Field of Science

Flower parts and then some

Most if not all of the readers of this blog know their basic floral parts.  Generally there's a perianth in two whorls, sepals and petals, and then there's the androecium composed of a whorl of stamens, and lastly one or more pistils.  But not all flowers are so constructed.  So here's Calycanthus, Carolina spice bush.  It has a lot of floral parts. Perhaps you've never taken one of these flowers apart, part by part to have a look see, but TPP just loves taking flowers apart to see what makes them tick.  Not only does this flower have lots of parts to some extent they grade one into another and don't fall neatly into the usual categories. 
Below the flower is a pair of bracts, leaves of reduced size.  One is shown.  Then you start peeling off the perianth parts which are not differentiated into sepals and petals.  They are longer and greener at first (l-r, top to bottom in order of removal), and then they get broader and purple-red.  They are all spirally arranged.  As the perianth moves inward the parts get smaller and more curved.  The tip becomes yellow in color (row three, 4th one).  After the 31st perianth part (the number you find may vary), the next part is abruptly smaller, a stamen, which is not your typical stamen in form, no filament, sort of a chunky version of a perianth part with two pair of microsporangia.  These continue to spiral inward and downward into the receptacle.  In this flower there were thirteen stamens.  The next parts were too small to easily remove so what remains in this image is the top of the receptacle with a transitional stamen-pistil and then the rest of the pistils.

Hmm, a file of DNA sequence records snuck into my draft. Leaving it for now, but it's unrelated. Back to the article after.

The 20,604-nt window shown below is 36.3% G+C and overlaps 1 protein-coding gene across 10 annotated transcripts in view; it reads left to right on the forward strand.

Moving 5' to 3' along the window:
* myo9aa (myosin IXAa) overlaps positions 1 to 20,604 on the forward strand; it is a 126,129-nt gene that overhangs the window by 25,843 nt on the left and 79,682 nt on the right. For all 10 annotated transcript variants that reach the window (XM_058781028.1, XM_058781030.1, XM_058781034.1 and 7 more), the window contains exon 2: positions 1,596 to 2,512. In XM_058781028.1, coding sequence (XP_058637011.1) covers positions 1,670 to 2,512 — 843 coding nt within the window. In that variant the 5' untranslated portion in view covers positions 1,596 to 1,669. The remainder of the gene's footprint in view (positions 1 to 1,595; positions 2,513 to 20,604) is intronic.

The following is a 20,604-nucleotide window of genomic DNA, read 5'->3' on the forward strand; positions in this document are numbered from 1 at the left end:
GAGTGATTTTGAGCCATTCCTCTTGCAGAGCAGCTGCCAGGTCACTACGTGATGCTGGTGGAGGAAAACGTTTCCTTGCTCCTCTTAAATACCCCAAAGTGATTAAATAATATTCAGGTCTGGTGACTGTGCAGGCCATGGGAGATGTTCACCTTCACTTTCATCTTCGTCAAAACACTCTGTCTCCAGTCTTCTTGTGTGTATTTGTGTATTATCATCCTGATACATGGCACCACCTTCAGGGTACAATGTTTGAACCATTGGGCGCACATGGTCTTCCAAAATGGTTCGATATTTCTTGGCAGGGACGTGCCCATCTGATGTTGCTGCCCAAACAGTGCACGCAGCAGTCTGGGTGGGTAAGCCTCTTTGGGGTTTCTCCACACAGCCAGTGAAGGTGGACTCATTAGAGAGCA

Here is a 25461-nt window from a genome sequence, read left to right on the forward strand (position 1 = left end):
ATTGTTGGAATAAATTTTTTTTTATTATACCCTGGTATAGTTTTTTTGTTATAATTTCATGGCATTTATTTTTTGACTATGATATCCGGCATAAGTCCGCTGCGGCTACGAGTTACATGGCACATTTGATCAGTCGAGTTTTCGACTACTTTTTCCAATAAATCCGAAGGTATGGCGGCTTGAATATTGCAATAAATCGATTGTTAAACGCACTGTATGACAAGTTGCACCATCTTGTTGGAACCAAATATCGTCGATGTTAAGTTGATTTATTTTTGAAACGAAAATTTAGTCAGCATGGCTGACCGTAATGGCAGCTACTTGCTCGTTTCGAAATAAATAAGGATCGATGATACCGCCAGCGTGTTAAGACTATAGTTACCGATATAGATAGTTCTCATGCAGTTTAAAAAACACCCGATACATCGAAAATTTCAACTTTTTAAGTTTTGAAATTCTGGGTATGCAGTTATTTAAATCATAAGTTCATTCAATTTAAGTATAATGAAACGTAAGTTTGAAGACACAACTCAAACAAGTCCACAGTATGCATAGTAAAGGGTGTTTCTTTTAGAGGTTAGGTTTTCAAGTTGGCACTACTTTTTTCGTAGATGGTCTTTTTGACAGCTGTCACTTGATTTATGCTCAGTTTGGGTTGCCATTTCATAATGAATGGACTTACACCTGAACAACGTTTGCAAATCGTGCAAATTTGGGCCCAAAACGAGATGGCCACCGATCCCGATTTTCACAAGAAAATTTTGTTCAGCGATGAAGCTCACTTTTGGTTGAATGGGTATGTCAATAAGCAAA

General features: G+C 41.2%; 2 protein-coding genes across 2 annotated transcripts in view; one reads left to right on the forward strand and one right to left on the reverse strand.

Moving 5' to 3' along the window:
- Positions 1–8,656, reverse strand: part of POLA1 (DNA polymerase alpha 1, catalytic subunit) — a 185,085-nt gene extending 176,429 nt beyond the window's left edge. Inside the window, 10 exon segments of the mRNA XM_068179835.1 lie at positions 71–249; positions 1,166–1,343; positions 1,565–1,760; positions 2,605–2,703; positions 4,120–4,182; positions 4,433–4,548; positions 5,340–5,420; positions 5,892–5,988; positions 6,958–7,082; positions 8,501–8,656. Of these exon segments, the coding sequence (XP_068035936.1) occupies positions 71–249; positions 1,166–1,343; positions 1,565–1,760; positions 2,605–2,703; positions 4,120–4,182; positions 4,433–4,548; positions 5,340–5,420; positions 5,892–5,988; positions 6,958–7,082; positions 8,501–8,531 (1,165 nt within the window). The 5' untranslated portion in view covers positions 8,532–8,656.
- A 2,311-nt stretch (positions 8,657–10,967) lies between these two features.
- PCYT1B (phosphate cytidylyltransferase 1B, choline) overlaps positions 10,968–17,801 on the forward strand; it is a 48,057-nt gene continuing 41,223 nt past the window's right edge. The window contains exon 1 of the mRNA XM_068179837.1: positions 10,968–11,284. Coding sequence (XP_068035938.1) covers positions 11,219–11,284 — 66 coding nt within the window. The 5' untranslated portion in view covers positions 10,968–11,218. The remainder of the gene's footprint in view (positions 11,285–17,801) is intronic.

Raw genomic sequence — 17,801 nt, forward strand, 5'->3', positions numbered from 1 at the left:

The pistils are sort of semi-embedded in the receptacle, each pistil topped with a creamy-white stigmatic area.  It's hard to know how many there are 14-15, because the small vestiges are probably not viable and barely visible light areas.  The spiral of parts continues with the pistils getting smaller, which you can see starting with the largest pistil at about 5 o'clock (reddish structure is the base of a stamen, white oval inwardly adjacent is the largest pistil), then the next biggest one is at about 10 o'clock, and so on.  Altogether there are 60 floral parts, often a multiple of 3, but often off one or two as well.  Maybe now you understand why textbooks illustrate flowers with simple things like a lily as if it were typical.  This is a flower for advanced learners, so take your shoes off and get to counting the parts!  Enjoy.

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